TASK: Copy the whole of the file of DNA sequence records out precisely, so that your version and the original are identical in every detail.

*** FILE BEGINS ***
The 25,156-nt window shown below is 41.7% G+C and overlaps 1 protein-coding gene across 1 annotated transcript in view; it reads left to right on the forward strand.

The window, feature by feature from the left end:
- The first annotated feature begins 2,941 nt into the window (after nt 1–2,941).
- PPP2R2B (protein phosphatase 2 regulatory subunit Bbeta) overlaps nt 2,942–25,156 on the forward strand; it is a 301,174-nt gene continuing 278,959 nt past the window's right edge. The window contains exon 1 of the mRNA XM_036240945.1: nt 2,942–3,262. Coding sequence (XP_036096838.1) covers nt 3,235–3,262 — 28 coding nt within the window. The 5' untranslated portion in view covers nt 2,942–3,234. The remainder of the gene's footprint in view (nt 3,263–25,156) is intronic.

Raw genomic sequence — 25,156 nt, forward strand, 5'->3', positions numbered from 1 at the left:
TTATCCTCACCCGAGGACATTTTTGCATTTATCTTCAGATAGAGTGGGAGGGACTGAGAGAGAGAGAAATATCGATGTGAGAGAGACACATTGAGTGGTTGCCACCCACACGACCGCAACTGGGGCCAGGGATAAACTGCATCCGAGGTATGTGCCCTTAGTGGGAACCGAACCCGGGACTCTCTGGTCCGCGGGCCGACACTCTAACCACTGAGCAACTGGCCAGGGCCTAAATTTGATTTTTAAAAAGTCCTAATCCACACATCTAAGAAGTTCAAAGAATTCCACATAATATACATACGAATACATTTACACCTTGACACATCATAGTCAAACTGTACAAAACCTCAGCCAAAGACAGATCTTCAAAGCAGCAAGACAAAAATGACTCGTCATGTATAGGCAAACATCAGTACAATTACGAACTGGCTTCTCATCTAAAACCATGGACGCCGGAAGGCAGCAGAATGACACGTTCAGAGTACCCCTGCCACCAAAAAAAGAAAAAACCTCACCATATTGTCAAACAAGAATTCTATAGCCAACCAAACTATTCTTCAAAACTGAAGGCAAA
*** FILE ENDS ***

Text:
The 25,156-nt window shown below is 41.7% G+C and overlaps 1 protein-coding gene across 1 annotated transcript in view; it reads left to right on the forward strand.

The window, feature by feature from the left end:
- The first annotated feature begins 2,941 nt into the window (after nt 1–2,941).
- PPP2R2B (protein phosphatase 2 regulatory subunit Bbeta) overlaps nt 2,942–25,156 on the forward strand; it is a 301,174-nt gene continuing 278,959 nt past the window's right edge. The window contains exon 1 of the mRNA XM_036240945.1: nt 2,942–3,262. Coding sequence (XP_036096838.1) covers nt 3,235–3,262 — 28 coding nt within the window. The 5' untranslated portion in view covers nt 2,942–3,234. The remainder of the gene's footprint in view (nt 3,263–25,156) is intronic.

Raw genomic sequence — 25,156 nt, forward strand, 5'->3', positions numbered from 1 at the left:
TTATCCTCACCCGAGGACATTTTTGCATTTATCTTCAGATAGAGTGGGAGGGACTGAGAGAGAGAGAAATATCGATGTGAGAGAGACACATTGAGTGGTTGCCACCCACACGACCGCAACTGGGGCCAGGGATAAACTGCATCCGAGGTATGTGCCCTTAGTGGGAACCGAACCCGGGACTCTCTGGTCCGCGGGCCGACACTCTAACCACTGAGCAACTGGCCAGGGCCTAAATTTGATTTTTAAAAAGTCCTAATCCACACATCTAAGAAGTTCAAAGAATTCCACATAATATACATACGAATACATTTACACCTTGACACATCATAGTCAAACTGTACAAAACCTCAGCCAAAGACAGATCTTCAAAGCAGCAAGACAAAAATGACTCGTCATGTATAGGCAAACATCAGTACAATTACGAACTGGCTTCTCATCTAAAACCATGGACGCCGGAAGGCAGCAGAATGACACGTTCAGAGTACCCCTGCCACCAAAAAAAGAAAAAACCTCACCATATTGTCAAACAAGAATTCTATAGCCAACCAAACTATTCTTCAAAACTGAAGGCAAA